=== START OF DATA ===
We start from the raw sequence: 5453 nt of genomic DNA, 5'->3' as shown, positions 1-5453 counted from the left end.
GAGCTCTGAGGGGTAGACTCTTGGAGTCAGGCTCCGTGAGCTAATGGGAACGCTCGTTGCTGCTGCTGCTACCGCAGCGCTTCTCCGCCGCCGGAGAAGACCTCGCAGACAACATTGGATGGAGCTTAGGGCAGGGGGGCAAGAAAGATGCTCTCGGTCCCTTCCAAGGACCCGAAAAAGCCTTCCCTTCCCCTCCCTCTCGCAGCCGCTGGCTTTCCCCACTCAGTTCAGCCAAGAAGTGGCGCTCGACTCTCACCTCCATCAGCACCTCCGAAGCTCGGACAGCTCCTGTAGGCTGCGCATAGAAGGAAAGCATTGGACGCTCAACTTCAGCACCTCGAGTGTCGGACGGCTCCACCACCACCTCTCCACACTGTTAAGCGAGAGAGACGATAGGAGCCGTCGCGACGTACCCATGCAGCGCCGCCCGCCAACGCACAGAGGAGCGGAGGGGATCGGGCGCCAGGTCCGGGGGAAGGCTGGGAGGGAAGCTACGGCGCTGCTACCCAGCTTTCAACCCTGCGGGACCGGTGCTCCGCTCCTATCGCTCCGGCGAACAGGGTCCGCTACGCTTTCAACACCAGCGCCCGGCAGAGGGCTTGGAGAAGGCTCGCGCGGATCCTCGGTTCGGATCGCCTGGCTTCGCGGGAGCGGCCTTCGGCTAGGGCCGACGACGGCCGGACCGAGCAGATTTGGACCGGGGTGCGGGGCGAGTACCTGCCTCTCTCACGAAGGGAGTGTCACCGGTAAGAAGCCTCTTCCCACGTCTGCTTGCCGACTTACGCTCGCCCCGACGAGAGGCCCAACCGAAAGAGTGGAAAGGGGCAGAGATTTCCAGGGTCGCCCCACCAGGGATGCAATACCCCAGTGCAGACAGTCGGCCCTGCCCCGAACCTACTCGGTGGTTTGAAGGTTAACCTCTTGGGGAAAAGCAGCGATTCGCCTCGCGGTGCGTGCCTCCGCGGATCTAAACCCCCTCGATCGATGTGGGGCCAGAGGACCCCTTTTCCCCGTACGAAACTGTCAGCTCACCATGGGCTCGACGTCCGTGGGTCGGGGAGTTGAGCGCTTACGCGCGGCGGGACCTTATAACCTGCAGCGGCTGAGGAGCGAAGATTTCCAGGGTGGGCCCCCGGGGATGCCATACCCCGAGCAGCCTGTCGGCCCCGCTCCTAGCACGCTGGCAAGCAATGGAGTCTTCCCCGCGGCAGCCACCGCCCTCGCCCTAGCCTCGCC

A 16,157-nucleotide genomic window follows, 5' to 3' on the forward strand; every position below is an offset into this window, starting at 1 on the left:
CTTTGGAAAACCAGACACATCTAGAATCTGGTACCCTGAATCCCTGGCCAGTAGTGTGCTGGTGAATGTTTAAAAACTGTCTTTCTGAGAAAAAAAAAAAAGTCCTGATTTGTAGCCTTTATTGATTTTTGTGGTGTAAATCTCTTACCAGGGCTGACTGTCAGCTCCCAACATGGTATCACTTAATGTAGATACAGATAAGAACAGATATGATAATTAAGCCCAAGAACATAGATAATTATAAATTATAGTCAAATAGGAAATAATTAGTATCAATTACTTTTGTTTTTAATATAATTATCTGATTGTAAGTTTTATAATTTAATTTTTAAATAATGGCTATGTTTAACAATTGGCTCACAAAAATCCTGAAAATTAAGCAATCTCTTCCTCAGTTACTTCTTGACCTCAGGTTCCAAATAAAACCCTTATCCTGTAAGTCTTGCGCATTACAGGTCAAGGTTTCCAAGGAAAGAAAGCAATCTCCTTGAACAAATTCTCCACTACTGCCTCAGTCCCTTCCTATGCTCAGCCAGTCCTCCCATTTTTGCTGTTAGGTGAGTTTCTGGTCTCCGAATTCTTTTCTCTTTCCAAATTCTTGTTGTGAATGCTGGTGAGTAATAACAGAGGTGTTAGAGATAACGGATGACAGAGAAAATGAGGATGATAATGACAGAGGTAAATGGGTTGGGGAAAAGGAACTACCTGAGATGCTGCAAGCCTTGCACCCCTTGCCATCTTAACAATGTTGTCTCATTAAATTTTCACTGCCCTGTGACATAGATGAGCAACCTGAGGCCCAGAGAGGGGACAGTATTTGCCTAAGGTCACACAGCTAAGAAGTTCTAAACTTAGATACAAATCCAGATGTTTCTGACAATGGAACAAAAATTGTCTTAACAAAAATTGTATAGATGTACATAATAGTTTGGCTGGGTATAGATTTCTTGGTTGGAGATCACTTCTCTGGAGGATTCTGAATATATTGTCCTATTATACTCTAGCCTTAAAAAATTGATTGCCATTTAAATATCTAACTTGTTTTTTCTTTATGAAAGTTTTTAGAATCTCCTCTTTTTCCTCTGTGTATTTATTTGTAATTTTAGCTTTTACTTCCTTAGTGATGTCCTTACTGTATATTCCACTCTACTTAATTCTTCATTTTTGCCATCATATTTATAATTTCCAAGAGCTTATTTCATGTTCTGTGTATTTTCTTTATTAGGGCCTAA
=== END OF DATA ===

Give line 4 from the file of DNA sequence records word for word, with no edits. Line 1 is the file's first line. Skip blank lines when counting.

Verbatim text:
CTTTGGAAAACCAGACACATCTAGAATCTGGTACCCTGAATCCCTGGCCAGTAGTGTGCTGGTGAATGTTTAAAAACTGTCTTTCTGAGAAAAAAAAAAAAGTCCTGATTTGTAGCCTTTATTGATTTTTGTGGTGTAAATCTCTTACCAGGGCTGACTGTCAGCTCCCAACATGGTATCACTTAATGTAGATACAGATAAGAACAGATATGATAATTAAGCCCAAGAACATAGATAATTATAAATTATAGTCAAATAGGAAATAATTAGTATCAATTACTTTTGTTTTTAATATAATTATCTGATTGTAAGTTTTATAATTTAATTTTTAAATAATGGCTATGTTTAACAATTGGCTCACAAAAATCCTGAAAATTAAGCAATCTCTTCCTCAGTTACTTCTTGACCTCAGGTTCCAAATAAAACCCTTATCCTGTAAGTCTTGCGCATTACAGGTCAAGGTTTCCAAGGAAAGAAAGCAATCTCCTTGAACAAATTCTCCACTACTGCCTCAGTCCCTTCCTATGCTCAGCCAGTCCTCCCATTTTTGCTGTTAGGTGAGTTTCTGGTCTCCGAATTCTTTTCTCTTTCCAAATTCTTGTTGTGAATGCTGGTGAGTAATAACAGAGGTGTTAGAGATAACGGATGACAGAGAAAATGAGGATGATAATGACAGAGGTAAATGGGTTGGGGAAAAGGAACTACCTGAGATGCTGCAAGCCTTGCACCCCTTGCCATCTTAACAATGTTGTCTCATTAAATTTTCACTGCCCTGTGACATAGATGAGCAACCTGAGGCCCAGAGAGGGGACAGTATTTGCCTAAGGTCACACAGCTAAGAAGTTCTAAACTTAGATACAAATCCAGATGTTTCTGACAATGGAACAAAAATTGTCTTAACAAAAATTGTATAGATGTACATAATAGTTTGGCTGGGTATAGATTTCTTGGTTGGAGATCACTTCTCTGGAGGATTCTGAATATATTGTCCTATTATACTCTAGCCTTAAAAAATTGATTGCCATTTAAATATCTAACTTGTTTTTTCTTTATGAAAGTTTTTAGAATCTCCTCTTTTTCCTCTGTGTATTTATTTGTAATTTTAGCTTTTACTTCCTTAGTGATGTCCTTACTGTATATTCCACTCTACTTAATTCTTCATTTTTGCCATCATATTTATAATTTCCAAGAGCTTATTTCATGTTCTGTGTATTTTCTTTATTAGGGCCTAA